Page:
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The makers of a generic version of metformin face a class action lawsuit following the discovery that the diabetes drug contains high levels of N-nitrosodimethylamine (NDMA), a known cancer causing chemical.
The complaint (PDF) was filed by Stelios Mantalis in the U.S. District Court for the District of New Jersey on on April 15 , indicating the metformin pills were “worthless,” because they exposed consumers to levels of the carcinogen well above the legal limit, and are not fit for human consumption.
The generic drug maker Ascend Laboratories, LLC is named as a defendant in the lawsuit over metformin, which seeks class action status to pursue damages
in New Jersey federal court. Mantalis is seeking class action status to pursue damages for Mantalis and other similarly situated individuals who purchased the contaminated diabetes drug.
NDMA is a chemical byproduct that is considered a human carcinogen. In recent months, detection of the chemical in other drugs has resulted in wide scale Zantac recalls and valsartan recalls, after it was confirmed that dangerously high levels of NDMA were present in the popular heartburn and blood pressure medications.
Late last year, reports first warned about the potential risk of metformin NDMA contamination problems, after some versions of the drug sold outside the United States tested positive for the chemical, raising concerns that metformin recalls may be necessary. However, the FDA indicated at that time that testing of products distributed in the U.S. found that the NDMA levels in metformin were undetectable or below federal limits for exposure to the chemical.
In March, the independent online pharmacy Valisure filed a citizen’s petition urging the FDA to issue metformin recalls, after independent testing found levels of NDMA in certain pills was higher than the agency’s recommended daily exposure threshold of 96 nanograms.
According to Mantalis, Ascend’s version of metformin was one of the products which exceeded the FDA’s daily NDMA exposure limit during Valisure’s testing.
“Ascend had not yet issued a recall of metformin and continues to tout on its website that it is ‘committed to quality and safety,’” the lawsuit states. “However, these representations are false, as Defendant’s metformin medication contains the carcinogenic impurity NDMA.”
The lawsuit notes that samples of Ascend’s generic metformin revealed levels of NDMA 11 times higher than the FDA daily intake limit, describing the pills as “worthless” and seeking statutory damages, as well as damages for injuries sustained by ingesting toxic NDMA.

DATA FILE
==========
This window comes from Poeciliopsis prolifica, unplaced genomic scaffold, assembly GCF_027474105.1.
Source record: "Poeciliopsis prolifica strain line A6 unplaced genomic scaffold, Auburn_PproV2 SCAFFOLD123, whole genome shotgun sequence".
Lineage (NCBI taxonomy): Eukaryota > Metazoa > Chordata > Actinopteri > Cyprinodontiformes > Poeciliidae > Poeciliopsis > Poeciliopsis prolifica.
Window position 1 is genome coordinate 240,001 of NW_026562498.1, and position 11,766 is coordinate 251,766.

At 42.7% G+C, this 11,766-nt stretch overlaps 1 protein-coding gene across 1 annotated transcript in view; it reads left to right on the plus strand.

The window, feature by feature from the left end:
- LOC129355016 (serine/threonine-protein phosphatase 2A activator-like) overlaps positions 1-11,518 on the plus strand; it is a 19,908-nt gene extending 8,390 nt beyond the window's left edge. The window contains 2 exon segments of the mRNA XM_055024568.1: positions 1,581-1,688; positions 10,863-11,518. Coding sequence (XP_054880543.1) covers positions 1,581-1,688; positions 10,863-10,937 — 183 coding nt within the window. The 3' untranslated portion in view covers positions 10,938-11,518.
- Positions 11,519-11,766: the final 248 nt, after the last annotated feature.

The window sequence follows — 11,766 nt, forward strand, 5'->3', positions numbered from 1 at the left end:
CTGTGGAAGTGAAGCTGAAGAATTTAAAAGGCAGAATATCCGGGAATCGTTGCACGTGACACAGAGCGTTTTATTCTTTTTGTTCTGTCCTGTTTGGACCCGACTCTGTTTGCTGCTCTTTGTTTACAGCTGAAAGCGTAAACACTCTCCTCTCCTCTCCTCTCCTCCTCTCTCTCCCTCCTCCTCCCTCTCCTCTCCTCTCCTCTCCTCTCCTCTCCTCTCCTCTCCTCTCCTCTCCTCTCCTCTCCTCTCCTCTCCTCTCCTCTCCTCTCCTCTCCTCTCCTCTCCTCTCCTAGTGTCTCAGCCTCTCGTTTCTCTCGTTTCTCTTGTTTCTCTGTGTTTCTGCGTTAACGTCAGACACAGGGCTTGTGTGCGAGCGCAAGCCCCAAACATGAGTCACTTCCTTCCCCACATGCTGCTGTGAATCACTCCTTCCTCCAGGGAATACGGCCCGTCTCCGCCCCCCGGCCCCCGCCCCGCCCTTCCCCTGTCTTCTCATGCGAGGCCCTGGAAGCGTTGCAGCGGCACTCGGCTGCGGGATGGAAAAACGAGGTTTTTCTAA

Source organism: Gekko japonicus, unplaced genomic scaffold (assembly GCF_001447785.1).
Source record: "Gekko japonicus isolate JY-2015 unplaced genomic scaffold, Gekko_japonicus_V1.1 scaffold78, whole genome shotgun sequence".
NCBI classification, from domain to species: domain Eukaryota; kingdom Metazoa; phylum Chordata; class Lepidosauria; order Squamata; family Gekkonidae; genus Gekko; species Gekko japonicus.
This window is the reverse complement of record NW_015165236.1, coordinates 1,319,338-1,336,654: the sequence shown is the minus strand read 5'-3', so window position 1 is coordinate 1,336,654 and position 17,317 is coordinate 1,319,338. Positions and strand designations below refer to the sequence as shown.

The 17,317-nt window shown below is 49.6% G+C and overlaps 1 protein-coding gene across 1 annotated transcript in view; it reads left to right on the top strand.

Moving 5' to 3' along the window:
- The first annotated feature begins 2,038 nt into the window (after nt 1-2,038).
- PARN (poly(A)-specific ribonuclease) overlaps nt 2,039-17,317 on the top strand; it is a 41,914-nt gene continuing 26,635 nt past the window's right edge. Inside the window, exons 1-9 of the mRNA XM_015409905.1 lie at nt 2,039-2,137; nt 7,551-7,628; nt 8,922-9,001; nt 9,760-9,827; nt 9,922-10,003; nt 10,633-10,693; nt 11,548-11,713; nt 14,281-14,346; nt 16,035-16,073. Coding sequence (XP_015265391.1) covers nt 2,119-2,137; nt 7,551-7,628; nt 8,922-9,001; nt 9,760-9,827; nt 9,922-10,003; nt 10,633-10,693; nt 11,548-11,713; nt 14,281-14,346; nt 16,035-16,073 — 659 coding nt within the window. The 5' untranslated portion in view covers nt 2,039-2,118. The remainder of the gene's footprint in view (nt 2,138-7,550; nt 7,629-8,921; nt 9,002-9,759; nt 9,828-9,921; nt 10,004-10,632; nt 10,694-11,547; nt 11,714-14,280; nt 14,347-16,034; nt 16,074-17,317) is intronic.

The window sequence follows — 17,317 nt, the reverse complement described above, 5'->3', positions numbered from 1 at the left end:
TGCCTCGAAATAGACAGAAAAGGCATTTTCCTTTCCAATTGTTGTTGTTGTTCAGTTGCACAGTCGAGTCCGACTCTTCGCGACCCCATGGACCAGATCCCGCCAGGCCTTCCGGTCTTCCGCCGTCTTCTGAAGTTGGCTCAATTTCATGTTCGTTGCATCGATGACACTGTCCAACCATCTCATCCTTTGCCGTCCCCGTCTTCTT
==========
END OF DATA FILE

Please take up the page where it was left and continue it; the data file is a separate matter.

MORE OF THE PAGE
The metformin class action includes claims of breach of warranty, unjust enrichment, fraudulent concealment, fraud, and violation of New York business laws.
NDMA In Zantac and Valsartan
Valisure is the same pharmacy which first raised alarms about the link between Zantac and cancer in September 2019, after finding that some pills contained 3,000,000 ng of NDMA. This led to further FDA testing, which confirmed the high levels were present in virtually all Zantac products and their generic equivalents, resulting in a widespread, and still ongoing, Zantac recall.
Concerns over NDMA drug contamination in pharmaceutical drugs began to emerge in 2018, with an investigation into a number of generic blood pressure drugs that were found to contain high levels of the chemical. This led to several rounds of recalls for valsartan, losartan and irbesartan, and investigations suggested that NDMC may have contaminated the drugs as a by-product of changes in the generic drug manufacturing process.
In response to concerns about the cancer risk with valsartan and other similar drugs, and the possibility of shortages for the hypertension drugs, the FDA established a permissible daily limit for NDMA at 96 nanograms, requiring pills that may expose users to more of the carcinogen to be recalled.
While drug makers and federal regulators indicate they are continuing to investigate the underlying cause of both the NDMA contamination, many consumers diagnosed with cancer in recent years are now pursuing valsartan lawsuits and Zantac lawsuits, alleging they may have avoided a cancer diagnosis if other treatments had been used.